Differentiation in a Cloud Environment

You can’t compete on price alone and survive in the channel today. Most IT professionals understand that philosophy and understand the implications it presents. After all, it’s been a cornerstone of the channel for as long as the term “value added reseller” has been around (if not longer). As a close industry friend always tells me when the topic of IT pricing and commoditization comes up, “Hardware and software discussions are dead; long live solutions! “    

The interesting thing is, the industry is revisiting those same discussions today around the cloud. With the cost of entry to the channel so low with the new “virtual” business models, the "race to the bottom" from a pricing perspective has become a real issue. That becomes an even bigger issue when MSPs try to compete directly with online SaaS suppliers. It’s a no win situation ̶ unless you can innovate and differentiate.  

That was the topic of conversation during one of the final sessions at ChannelCon 2016. Ken Presti, CompTIA’s Director of Industry Advisory Councils, invited three group members to share some of their insight and ideas for differentiating a solution provider business in a cloud environment. The panelists represented each channel community:

The good news? Despite all the challenges associated with building profitable cloud practices, they all believe it can be accomplished with a solid plan and the right attitude.  

  • “The concept that the cloud is a race to the bottom would be true if tweaking and tuning were required to satisfy the needs of the end users,” said Erickson. “I don’t know any solution that fits that category.”
  • “In order to survive, we need to be more proactive and have to change how we look at our business and our solutions,” stressed Keizer. “That includes educating and collaborating more with our customers.”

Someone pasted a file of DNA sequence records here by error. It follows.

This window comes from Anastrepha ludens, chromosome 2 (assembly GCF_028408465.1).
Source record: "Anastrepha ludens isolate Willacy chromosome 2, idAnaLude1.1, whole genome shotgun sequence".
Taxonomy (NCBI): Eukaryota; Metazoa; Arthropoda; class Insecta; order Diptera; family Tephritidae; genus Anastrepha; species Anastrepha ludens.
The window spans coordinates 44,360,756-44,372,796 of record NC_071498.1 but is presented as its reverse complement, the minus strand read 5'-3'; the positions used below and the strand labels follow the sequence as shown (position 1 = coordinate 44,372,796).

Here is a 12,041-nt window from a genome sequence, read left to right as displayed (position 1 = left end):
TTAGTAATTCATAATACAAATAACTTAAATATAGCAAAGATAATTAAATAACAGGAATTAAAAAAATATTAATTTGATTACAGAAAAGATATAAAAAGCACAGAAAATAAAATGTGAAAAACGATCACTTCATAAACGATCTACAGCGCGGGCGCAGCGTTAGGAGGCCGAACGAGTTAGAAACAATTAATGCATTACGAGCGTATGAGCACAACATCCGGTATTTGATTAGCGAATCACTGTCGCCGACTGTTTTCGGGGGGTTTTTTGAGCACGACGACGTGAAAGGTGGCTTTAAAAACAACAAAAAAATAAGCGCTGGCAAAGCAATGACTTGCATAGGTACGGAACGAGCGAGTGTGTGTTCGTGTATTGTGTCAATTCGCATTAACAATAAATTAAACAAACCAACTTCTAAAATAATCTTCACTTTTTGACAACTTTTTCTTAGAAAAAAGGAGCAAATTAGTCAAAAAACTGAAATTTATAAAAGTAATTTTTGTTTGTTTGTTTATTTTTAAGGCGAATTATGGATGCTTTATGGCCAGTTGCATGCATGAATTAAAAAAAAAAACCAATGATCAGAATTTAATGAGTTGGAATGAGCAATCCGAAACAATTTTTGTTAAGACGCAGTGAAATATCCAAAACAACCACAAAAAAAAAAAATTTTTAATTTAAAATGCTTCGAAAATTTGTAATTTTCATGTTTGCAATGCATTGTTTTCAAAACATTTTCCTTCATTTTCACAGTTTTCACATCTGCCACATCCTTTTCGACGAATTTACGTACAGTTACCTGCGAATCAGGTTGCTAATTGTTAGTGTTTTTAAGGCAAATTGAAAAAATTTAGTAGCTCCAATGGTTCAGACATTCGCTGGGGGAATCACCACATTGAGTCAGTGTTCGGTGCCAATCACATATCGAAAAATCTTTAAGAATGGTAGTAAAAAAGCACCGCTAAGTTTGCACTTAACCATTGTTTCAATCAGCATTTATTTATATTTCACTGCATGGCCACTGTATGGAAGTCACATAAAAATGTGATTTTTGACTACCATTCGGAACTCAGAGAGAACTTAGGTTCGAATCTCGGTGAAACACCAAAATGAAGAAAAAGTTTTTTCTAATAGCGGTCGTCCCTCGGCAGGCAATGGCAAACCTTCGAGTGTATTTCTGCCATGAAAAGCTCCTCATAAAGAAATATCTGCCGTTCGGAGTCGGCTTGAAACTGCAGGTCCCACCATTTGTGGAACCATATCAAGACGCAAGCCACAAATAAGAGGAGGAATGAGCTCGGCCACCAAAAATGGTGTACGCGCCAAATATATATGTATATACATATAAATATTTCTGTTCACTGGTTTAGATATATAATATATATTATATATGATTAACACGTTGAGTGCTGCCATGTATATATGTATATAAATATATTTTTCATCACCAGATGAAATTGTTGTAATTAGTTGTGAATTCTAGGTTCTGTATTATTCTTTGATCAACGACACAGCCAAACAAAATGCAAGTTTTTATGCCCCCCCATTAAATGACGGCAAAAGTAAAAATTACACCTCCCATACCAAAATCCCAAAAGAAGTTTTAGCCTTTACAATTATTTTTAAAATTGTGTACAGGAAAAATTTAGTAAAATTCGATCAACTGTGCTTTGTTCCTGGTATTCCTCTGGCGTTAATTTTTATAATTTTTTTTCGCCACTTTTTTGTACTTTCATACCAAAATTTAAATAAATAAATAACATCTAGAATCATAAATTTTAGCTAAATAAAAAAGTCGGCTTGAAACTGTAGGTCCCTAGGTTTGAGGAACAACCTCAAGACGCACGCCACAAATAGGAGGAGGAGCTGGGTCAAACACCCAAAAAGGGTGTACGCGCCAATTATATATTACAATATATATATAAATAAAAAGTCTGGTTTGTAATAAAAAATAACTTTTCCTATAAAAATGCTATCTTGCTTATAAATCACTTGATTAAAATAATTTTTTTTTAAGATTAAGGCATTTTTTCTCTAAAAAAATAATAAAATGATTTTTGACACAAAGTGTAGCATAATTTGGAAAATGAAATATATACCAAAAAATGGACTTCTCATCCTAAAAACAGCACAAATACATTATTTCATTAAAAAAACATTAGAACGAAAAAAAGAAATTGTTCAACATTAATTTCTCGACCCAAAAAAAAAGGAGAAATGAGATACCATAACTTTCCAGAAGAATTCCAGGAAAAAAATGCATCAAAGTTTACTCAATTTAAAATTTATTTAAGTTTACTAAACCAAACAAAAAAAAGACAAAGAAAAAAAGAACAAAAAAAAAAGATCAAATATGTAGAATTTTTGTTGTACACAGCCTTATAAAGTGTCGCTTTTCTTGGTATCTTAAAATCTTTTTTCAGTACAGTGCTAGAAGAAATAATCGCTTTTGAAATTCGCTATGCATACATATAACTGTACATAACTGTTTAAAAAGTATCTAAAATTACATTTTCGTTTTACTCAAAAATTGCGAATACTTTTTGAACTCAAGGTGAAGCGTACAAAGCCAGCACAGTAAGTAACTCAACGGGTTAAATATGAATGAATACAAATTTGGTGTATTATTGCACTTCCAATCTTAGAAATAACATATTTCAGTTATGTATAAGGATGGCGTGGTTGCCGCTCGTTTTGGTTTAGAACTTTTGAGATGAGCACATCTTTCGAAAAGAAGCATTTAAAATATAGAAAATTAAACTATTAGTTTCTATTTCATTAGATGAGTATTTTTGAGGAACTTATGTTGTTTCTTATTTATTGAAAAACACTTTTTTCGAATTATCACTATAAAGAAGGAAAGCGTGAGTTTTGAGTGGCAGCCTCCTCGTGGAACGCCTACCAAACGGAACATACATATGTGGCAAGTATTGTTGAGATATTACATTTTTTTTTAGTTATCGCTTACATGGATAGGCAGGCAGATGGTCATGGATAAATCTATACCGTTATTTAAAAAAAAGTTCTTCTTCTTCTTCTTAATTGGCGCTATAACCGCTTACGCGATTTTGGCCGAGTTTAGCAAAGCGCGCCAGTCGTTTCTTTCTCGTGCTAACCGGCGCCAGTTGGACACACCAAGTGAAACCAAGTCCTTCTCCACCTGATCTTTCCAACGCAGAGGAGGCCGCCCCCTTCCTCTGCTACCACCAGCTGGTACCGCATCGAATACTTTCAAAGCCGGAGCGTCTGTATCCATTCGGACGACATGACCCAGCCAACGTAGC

• Dixon added, “The last thing you want is for your customers to ask you about cloud services. That’s too late. You need to have those conversations earlier and put together packages your customers want, something that makes your relationship ‘stickier.’

When providers are actively involved with their clients, having meaningful business discussions, it’s easier to understand their cloud needs and aspirations. That’s also a great time to leverage all your resources and relationships to develop the solutions that will meet your customers’ needs.  

“Our job (as distributors) is to help sharpen your expertise and solutions,” said Dixon. “For instance, we are very good at certain verticals and can help focus your energy in a particular area. We tend to pick the opportunities that are most profitable and build out resources our partners can put to good use.”

With narrowing margins and increased competition, MSPs need to pick the right cloud suppliers to be successful. Not just the companies that offer slightly higher profits, but those who can streamline the processes and provide other support options for their channel partners. “Everyone has a number of vendors knocking on the door, so complicated won’t work,” said Erickson. “And, to me, competency is not about certifications; it’s about keeping customers happy. Show me you have customers who love you.” Erickson also emphasized that cloud programs should be so simple that solution providers won’t need a vendor manager to handle the details. You need (and deserve) simplicity to be competitive. The rest, as they say, is up to you.